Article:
In Search of Strength and Beauty

The world’s second largest diamond was found recently by a mining company in Botswana, South Africa. The diamond measured over 1,700-carats. That’s almost the size of a baseball! When a diamond that large is discovered, it is cut into smaller pieces and then sold for a lot of money. Most people think of glamourous stones when talking about diamonds. The reality is that only 20 percent of diamonds are used to make jewelry, and 80 percent are used as industrial diamonds.

Diamonds can take 1-3 billion years to form. They are naturally occurring solids with a special chemical make-up of the element carbon.  Think of a pencil. The lead is graphite which has carbon in it.  Lots of things have carbon – paper, fuels, fizzy drinks, even people. Those things all have other elements that come together to create them. But a diamond is made of ONLY carbon, nothing else. High heat and intense pressure cause carbon atoms to bond. This process makes them the strongest natural substance in the world. That’s why industrial diamonds are placed in blades and drill bits to make tools that cut, drill, and grind hard materials.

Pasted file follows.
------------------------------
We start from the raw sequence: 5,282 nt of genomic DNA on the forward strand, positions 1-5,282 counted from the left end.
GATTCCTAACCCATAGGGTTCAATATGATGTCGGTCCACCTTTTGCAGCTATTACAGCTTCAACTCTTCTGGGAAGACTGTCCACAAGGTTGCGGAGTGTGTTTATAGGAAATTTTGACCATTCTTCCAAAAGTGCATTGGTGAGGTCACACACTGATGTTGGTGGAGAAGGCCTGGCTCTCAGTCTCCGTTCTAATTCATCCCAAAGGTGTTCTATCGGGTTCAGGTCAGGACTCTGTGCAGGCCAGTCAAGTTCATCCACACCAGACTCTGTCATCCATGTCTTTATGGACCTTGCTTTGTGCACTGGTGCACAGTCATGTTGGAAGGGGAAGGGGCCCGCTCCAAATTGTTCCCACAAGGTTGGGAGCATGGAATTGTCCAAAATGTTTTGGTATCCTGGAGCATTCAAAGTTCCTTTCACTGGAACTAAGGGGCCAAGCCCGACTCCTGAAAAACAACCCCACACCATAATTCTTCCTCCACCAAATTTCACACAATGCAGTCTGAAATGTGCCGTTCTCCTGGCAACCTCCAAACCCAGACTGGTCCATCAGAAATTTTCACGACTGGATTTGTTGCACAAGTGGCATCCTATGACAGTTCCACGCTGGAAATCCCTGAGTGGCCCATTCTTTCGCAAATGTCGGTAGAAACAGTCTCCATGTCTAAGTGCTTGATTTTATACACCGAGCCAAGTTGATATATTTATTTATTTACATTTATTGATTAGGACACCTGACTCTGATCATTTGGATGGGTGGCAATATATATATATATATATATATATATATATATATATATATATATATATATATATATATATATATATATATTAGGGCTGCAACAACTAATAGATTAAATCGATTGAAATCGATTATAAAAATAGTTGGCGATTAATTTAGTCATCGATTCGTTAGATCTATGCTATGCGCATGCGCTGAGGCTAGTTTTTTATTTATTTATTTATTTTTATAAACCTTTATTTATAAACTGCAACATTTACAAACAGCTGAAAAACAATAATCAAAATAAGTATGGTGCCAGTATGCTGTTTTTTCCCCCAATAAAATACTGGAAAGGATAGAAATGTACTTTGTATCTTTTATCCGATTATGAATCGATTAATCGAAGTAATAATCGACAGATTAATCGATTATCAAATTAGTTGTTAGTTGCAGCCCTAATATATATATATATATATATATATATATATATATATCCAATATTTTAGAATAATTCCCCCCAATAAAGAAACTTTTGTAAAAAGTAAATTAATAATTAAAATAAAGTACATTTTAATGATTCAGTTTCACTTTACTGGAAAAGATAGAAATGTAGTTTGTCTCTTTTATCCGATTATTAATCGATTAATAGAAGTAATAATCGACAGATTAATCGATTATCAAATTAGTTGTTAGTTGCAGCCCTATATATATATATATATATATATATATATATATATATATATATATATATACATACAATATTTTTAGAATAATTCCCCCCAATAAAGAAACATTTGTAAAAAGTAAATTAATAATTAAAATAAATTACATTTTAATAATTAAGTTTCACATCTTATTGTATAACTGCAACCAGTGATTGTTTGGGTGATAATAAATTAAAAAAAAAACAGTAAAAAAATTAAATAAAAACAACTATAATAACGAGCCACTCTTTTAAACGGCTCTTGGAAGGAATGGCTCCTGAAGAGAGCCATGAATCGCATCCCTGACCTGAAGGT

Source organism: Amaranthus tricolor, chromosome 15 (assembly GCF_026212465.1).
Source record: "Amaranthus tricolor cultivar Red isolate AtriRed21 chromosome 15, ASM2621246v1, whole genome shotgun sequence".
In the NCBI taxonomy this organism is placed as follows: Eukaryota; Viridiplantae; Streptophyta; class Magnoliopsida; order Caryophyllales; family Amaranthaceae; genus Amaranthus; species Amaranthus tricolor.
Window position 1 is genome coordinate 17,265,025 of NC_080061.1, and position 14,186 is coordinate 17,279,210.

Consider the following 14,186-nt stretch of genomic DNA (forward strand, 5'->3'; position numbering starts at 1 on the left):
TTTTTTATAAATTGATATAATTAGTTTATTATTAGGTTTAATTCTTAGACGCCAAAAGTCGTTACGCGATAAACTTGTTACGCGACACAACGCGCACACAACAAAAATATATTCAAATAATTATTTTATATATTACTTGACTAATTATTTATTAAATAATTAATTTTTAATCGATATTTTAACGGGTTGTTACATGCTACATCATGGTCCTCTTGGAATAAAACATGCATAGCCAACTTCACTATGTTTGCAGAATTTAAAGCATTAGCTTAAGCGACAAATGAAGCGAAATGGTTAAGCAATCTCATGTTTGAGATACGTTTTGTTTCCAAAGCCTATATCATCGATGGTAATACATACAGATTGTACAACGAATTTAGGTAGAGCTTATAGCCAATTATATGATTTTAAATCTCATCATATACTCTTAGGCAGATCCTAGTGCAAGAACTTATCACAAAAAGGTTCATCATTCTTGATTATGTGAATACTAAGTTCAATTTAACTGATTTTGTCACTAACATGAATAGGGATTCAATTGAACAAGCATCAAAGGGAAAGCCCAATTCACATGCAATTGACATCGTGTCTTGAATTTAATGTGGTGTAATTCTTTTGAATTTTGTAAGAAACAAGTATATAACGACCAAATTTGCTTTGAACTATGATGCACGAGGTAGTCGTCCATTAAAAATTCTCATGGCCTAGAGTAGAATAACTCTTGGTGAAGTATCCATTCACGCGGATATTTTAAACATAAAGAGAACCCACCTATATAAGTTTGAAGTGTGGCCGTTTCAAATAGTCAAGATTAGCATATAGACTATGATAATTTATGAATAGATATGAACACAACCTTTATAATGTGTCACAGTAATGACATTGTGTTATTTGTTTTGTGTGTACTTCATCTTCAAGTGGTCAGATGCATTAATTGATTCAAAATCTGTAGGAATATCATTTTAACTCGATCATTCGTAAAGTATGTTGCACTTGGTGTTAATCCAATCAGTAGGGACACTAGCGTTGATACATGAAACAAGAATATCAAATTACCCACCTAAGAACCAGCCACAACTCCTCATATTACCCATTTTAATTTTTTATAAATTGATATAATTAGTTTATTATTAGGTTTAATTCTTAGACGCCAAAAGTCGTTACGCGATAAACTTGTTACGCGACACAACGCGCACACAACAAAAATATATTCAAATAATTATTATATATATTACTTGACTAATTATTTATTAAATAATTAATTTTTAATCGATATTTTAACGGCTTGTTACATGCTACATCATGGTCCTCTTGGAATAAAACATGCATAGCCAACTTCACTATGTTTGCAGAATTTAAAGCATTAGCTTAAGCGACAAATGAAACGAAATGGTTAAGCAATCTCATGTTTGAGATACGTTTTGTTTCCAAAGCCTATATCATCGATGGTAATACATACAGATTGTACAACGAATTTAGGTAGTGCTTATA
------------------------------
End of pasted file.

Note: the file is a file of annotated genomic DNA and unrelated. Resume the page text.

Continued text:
A diamond mine in South Africa

When miners dig for diamonds, they must go deep into the ground. Mine holes can be 100 miles down.  Some diamonds have moved closer to the surface from volcanic-like eruptions in the earth. Other areas where diamonds have been found are places where a meteorite hit Earth.

There is only one place in the world for the public to diamond mine, Crater of Diamonds in the state of Arkansas.  About 100 million years ago a deep-source volcanic eruption occurred in the area. The explosion formed the crater and ejected fragments containing diamonds.  In 2021 a woman from California found a 4.38 carat yellow diamond at the Crater of Diamonds State Park. It’s the biggest diamond to have been found there.

What Do You Think? Can you find other naturally occurring resources that are as valuable and versatile as a diamond?

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Photo Credit: (t)Fer Gregory/Shutterstock, (b)Angela N Perryman/Shutterstock